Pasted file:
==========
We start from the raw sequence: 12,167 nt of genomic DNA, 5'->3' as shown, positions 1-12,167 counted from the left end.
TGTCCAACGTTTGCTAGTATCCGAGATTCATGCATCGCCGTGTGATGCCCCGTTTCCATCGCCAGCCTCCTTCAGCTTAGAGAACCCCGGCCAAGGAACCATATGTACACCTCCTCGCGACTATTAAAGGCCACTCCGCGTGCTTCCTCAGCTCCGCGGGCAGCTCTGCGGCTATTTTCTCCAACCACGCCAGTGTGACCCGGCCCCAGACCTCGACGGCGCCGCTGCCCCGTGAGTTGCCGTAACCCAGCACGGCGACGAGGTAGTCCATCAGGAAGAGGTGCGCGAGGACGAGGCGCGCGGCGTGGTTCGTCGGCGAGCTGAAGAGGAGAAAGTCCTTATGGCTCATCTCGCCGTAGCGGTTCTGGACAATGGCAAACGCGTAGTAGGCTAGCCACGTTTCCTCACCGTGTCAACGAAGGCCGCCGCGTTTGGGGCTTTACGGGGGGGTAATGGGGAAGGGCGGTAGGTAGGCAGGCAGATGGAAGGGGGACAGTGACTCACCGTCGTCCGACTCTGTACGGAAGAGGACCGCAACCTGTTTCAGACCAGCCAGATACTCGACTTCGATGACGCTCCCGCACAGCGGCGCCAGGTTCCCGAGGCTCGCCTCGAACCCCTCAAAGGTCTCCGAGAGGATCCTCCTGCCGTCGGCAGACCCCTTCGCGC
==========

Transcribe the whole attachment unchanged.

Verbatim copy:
We start from the raw sequence: 12,167 nt of genomic DNA, 5'->3' as shown, positions 1-12,167 counted from the left end.
TGTCCAACGTTTGCTAGTATCCGAGATTCATGCATCGCCGTGTGATGCCCCGTTTCCATCGCCAGCCTCCTTCAGCTTAGAGAACCCCGGCCAAGGAACCATATGTACACCTCCTCGCGACTATTAAAGGCCACTCCGCGTGCTTCCTCAGCTCCGCGGGCAGCTCTGCGGCTATTTTCTCCAACCACGCCAGTGTGACCCGGCCCCAGACCTCGACGGCGCCGCTGCCCCGTGAGTTGCCGTAACCCAGCACGGCGACGAGGTAGTCCATCAGGAAGAGGTGCGCGAGGACGAGGCGCGCGGCGTGGTTCGTCGGCGAGCTGAAGAGGAGAAAGTCCTTATGGCTCATCTCGCCGTAGCGGTTCTGGACAATGGCAAACGCGTAGTAGGCTAGCCACGTTTCCTCACCGTGTCAACGAAGGCCGCCGCGTTTGGGGCTTTACGGGGGGGTAATGGGGAAGGGCGGTAGGTAGGCAGGCAGATGGAAGGGGGACAGTGACTCACCGTCGTCCGACTCTGTACGGAAGAGGACCGCAACCTGTTTCAGACCAGCCAGATACTCGACTTCGATGACGCTCCCGCACAGCGGCGCCAGGTTCCCGAGGCTCGCCTCGAACCCCTCAAAGGTCTCCGAGAGGATCCTCCTGCCGTCGGCAGACCCCTTCGCGC